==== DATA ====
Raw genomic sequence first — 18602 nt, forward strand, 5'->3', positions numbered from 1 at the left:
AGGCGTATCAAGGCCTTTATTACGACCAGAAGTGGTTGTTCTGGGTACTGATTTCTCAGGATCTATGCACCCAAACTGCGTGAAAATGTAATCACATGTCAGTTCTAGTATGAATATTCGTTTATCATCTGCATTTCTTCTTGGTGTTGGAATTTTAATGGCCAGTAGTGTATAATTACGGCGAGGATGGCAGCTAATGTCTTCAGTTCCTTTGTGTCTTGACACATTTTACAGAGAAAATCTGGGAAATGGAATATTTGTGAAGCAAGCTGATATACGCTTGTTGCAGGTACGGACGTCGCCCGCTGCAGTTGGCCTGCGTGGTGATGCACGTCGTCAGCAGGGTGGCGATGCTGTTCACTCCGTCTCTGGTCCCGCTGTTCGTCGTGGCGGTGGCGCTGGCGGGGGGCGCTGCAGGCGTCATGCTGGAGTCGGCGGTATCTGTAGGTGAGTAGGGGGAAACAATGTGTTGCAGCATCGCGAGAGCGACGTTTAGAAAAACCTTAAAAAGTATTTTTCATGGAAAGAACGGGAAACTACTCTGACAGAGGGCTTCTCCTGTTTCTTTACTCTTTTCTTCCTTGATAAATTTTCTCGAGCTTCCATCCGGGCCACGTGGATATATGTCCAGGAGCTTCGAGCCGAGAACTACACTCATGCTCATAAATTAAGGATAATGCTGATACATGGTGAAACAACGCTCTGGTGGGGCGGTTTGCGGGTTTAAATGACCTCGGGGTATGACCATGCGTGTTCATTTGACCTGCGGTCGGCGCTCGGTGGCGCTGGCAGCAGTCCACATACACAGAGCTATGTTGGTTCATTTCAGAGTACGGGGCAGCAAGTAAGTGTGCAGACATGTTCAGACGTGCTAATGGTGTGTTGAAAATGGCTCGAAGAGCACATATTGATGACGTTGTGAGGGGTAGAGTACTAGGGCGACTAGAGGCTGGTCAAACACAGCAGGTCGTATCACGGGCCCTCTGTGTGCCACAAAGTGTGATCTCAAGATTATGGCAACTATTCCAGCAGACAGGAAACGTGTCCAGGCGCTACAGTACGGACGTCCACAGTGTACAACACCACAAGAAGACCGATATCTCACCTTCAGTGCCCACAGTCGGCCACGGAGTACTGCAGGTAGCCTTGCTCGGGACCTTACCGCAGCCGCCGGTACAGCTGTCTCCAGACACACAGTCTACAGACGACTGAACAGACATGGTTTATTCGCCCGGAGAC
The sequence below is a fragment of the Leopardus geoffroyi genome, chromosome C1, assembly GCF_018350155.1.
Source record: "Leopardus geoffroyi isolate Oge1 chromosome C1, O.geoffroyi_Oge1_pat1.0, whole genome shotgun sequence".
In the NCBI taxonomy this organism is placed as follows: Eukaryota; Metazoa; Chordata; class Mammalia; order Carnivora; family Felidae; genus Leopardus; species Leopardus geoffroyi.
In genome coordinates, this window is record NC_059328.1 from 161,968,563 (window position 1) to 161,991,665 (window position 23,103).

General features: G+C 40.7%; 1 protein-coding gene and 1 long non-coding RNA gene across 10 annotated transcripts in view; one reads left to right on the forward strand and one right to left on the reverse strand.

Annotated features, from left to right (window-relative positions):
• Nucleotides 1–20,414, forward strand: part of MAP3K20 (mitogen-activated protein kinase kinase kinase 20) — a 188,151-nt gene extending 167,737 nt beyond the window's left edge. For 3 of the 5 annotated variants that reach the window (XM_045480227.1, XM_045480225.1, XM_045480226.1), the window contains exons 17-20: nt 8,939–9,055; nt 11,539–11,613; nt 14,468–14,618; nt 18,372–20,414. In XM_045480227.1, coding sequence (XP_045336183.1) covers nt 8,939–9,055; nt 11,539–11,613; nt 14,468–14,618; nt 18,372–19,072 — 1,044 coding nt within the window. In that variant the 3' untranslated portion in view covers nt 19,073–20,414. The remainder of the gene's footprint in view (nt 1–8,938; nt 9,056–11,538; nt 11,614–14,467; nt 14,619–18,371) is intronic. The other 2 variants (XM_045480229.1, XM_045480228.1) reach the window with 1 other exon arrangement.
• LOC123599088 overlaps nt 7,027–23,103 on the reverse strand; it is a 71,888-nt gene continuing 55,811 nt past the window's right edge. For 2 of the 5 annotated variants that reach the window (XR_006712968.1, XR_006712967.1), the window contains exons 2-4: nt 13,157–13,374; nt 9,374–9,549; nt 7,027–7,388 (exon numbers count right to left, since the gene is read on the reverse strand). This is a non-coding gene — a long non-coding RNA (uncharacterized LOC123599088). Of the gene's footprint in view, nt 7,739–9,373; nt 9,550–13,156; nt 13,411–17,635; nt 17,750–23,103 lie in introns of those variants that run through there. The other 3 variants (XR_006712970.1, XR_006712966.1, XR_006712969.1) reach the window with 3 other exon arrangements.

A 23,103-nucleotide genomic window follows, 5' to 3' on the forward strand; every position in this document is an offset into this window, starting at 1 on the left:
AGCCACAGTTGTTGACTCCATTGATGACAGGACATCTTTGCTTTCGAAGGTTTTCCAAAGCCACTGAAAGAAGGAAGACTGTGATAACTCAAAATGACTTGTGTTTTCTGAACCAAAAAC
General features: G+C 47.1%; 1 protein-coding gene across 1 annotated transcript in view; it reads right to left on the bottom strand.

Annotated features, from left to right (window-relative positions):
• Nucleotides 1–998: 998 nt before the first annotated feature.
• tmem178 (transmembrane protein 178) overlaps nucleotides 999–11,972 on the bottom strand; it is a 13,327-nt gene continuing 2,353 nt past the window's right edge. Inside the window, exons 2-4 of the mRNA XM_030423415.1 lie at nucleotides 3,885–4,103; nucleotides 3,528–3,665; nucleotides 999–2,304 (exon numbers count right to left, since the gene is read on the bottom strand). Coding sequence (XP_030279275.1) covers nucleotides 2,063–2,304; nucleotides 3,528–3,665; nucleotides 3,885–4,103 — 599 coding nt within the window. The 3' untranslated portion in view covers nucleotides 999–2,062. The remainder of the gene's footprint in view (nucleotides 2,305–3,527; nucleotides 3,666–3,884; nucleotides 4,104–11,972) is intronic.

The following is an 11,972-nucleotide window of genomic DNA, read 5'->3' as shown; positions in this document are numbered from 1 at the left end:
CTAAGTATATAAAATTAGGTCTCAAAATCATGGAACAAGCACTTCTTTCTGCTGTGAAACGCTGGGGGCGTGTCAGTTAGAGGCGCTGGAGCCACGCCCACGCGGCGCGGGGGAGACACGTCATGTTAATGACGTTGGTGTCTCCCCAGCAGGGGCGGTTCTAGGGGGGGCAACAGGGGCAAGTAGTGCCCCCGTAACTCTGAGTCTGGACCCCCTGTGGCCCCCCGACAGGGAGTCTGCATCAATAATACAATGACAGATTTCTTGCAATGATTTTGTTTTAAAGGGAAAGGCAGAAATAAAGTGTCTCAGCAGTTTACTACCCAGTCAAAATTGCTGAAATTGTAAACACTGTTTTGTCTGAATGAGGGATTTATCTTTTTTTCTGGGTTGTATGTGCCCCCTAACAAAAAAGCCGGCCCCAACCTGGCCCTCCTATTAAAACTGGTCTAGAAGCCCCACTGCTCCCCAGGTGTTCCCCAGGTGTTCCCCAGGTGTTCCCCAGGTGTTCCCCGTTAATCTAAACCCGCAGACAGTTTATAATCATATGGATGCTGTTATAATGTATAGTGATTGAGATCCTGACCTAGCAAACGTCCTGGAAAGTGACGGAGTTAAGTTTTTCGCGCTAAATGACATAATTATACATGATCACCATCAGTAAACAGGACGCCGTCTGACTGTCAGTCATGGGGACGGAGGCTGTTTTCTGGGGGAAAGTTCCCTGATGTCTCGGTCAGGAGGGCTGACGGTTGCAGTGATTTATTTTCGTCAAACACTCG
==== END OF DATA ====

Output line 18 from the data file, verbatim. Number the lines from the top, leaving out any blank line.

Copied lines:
CTAAGTATATAAAATTAGGTCTCAAAATCATGGAACAAGCACTTCTTTCTGCTGTGAAACGCTGGGGGCGTGTCAGTTAGAGGCGCTGGAGCCACGCCCACGCGGCGCGGGGGAGACACGTCATGTTAATGACGTTGGTGTCTCCCCAGCAGGGGCGGTTCTAGGGGGGGCAACAGGGGCAAGTAGTGCCCCCGTAACTCTGAGTCTGGACCCCCTGTGGCCCCCCGACAGGGAGTCTGCATCAATAATACAATGACAGATTTCTTGCAATGATTTTGTTTTAAAGGGAAAGGCAGAAATAAAGTGTCTCAGCAGTTTACTACCCAGTCAAAATTGCTGAAATTGTAAACACTGTTTTGTCTGAATGAGGGATTTATCTTTTTTTCTGGGTTGTATGTGCCCCCTAACAAAAAAGCCGGCCCCAACCTGGCCCTCCTATTAAAACTGGTCTAGAAGCCCCACTGCTCCCCAGGTGTTCCCCAGGTGTTCCCCAGGTGTTCCCCAGGTGTTCCCCGTTAATCTAAACCCGCAGACAGTTTATAATCATATGGATGCTGTTATAATGTATAGTGATTGAGATCCTGACCTAGCAAACGTCCTGGAAAGTGACGGAGTTAAGTTTTTCGCGCTAAATGACATAATTATACATGATCACCATCAGTAAACAGGACGCCGTCTGACTGTCAGTCATGGGGACGGAGGCTGTTTTCTGGGGGAAAGTTCCCTGATGTCTCGGTCAGGAGGGCTGACGGTTGCAGTGATTTATTTTCGTCAAACACTCG